The new industrial revolution hits retail: prepare for mass firings.

Summary: The new industrial revolution will have its greatest effect on industries that have large imbalances. Like retail, after decades of overbuilding stores. Lots of jobs will be destroyed. Watch closely, other industries will be hit with similar shocks.

Hayley Petersen at Business Insider points to the next wave of the industrial revolution: “The retail apocalypse has officially descended on America” —

“Thousands of mall-based stores are shutting down in what’s fast becoming one of the biggest waves of retail closures in decades. More than 3,500 stores are expected to close in the next couple of months. Department stores like JCPenney, Macy’s, Sears, and Kmart are among the companies shutting down stores, along with middle-of-the-mall chains like Crocs, BCBG, Abercrombie & Fitch, and Guess.

“Some retailers are exiting the brick-and-mortar business altogether and trying to shift to an all-online model. For example, Bebe is closing all its stores — about 170 — to focus on increasing its online sales, according to a Bloomberg report. The Limited also recently shut down all 250 of its stores, but it still sells merchandise online. …Sears is shutting down about 10% of its Sears and Kmart locations, or 150 stores, and JCPenney is shutting down about 14% of its locations, or 138 stores. …

“The real-estate research firm Green Street Advisors estimates that about 30% of all malls fall under those classifications. That means that nearly a third of shopping malls are at risk of dying off as a result of store closures. According to many analysts, the retail apocalypse has been a long time coming in the US, where stores per capita far outnumber that of any other country.”

Petersen understates the situation for retail stories, overlooking the inevitable bankruptcies (Sears might be the next to go). As a modern business reporter, she mentions the effects on businesses but not the large-scale firings when those stores close. How many might lose their jobs?

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Good news: a new industrial revolution has begun!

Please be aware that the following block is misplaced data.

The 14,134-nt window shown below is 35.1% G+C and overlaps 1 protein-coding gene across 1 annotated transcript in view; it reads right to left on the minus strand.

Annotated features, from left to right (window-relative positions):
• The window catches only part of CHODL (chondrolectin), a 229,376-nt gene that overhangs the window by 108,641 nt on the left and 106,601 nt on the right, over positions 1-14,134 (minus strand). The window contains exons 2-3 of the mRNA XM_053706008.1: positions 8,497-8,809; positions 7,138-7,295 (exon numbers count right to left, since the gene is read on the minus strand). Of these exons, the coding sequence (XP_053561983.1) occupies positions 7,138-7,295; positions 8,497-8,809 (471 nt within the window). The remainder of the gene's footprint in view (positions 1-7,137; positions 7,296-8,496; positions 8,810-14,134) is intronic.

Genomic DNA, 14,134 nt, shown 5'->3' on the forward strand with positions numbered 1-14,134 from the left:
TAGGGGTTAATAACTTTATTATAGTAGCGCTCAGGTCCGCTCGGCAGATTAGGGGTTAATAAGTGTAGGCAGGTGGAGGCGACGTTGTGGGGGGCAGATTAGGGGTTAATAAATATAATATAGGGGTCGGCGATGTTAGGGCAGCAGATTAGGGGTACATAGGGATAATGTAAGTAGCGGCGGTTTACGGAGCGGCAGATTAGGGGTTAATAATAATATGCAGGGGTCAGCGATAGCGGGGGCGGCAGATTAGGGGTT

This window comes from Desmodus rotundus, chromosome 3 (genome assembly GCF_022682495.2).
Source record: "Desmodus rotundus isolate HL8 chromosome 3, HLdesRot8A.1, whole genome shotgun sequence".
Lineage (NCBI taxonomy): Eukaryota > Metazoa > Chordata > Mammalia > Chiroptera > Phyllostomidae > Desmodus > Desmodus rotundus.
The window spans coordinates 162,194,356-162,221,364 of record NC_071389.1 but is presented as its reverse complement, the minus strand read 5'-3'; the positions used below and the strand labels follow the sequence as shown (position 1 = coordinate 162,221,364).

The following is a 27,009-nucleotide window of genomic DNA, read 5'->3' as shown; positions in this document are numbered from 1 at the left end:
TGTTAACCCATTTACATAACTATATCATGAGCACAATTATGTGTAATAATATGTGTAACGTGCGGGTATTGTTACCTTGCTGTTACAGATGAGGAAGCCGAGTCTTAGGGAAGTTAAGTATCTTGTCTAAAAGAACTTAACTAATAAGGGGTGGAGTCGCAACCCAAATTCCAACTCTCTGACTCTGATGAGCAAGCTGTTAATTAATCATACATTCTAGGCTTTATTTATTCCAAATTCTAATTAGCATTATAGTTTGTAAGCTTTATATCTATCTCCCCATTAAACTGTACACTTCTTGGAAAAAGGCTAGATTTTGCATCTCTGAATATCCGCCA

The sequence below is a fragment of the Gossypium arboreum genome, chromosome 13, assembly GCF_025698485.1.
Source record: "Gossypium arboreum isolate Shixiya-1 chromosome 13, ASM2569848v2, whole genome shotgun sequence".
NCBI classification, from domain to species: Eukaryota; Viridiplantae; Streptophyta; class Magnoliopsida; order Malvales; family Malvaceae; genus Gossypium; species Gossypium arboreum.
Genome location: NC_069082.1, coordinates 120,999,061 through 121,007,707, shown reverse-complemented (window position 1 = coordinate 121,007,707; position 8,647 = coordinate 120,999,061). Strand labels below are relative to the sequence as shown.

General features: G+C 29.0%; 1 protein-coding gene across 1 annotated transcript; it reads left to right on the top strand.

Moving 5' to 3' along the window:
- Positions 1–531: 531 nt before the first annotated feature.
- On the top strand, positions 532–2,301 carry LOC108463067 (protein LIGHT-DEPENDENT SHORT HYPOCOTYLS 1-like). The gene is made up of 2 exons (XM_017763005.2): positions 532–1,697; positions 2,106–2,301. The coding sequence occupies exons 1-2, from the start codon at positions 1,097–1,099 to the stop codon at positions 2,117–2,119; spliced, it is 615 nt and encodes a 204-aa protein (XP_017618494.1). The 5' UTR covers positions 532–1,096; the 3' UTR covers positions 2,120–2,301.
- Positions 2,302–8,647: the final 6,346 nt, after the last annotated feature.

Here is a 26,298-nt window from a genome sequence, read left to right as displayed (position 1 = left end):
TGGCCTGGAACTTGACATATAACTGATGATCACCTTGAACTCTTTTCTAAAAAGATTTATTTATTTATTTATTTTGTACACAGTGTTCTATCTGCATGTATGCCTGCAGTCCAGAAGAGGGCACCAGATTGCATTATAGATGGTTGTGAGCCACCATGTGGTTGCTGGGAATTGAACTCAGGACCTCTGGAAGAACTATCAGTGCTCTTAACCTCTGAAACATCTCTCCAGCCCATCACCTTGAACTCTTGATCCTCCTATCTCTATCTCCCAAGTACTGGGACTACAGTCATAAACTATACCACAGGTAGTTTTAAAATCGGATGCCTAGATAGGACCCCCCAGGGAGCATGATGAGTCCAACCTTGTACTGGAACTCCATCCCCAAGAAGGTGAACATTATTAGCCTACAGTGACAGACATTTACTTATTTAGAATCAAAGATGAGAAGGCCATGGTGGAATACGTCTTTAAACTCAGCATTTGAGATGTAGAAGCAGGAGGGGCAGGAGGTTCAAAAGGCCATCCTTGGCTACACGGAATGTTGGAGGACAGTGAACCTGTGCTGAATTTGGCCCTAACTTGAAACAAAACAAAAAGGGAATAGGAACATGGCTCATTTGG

Summary: For the next chapter of this series about good news, let’s look at the new industrial revolution. Our experience with the last industrial revolution shows us the potential and peril that lies ahead. It will be exciting. Let’s work to make it fun, not painful.

“For the world is changing: I feel it in the water, I feel it in the earth, and I smell it in the air.”
— Treebeard in Tolkien’s The Return of the King, end of the The Lord of the Rings trilogy.

The future

We so easily lose track of the fantastic progress humanity has made during the past two centuries — driven by the progress of science. But this progress slowed down after WWII. This history is the a key aspect of our time, yet it is unseen by most people.

To better understand our situation, look at Dodge City in 1877. Bat Masterson is sheriff, one of those maintaining some semblance of law in the Wild West. Life in Dodge is materially only slightly better than that in an English village of a century earlier. But social and technological evolution has accelerated to a dizzying pace, and Bat cannot imagine what lies ahead.

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Ignore the hype. There are few shortages of skilled workers in America.

Summary: The shortage of STEM workers is a zombie myth too politically useful to die. But here’s data that should kill it. Worse, it implies we might soon see a surplus of highly educated workers, undercutting the more education as a solution to automation story. We’ll need to consider more radical ideas.

“While there are over 500,000 computing jobs currently unfilled in the U.S., only 42,969 computer science students graduated from U.S. universities into the workforce last year.”

— “Computer Science in K-12 Classrooms” by the Computer Science Education Coalition, one of the many lobbying groups funded by corporations to ensure cheap labor. Median wages for people with PhDs in computer science were $121,300 in 2013, down 7% from 2008. There is no shortage, even in this hottest of fields.

Wages show the supply & demand for people with Ph.D.s.
Their wages are falling, so there is no shortage.

Data on PhD holders jobs and salaries, from WSJ

For years corporations and their paid propagandists at think-tanks have bombarded us with news about the shortage of workers in the STEM fields (Science, Technology, Engineering and Mathematics), which will cripple America in the 21st century. Looking to the future, we’re told growth in these fields would offset some of the massive unemployment from automation.

Oddly, despite the ludicrously high numbers of unfilled jobs reported, wages in these fields have not been rapidly rising (excerpt in a few hot specialties, as it takes time for students to graduate into them). Has the law of supply and demand been repealed? No, since not only is there no shortage, but even Ph.D.s in these fields are in excess supply and seeking employment in other fields, or at jobs in their field not requiring their level of training.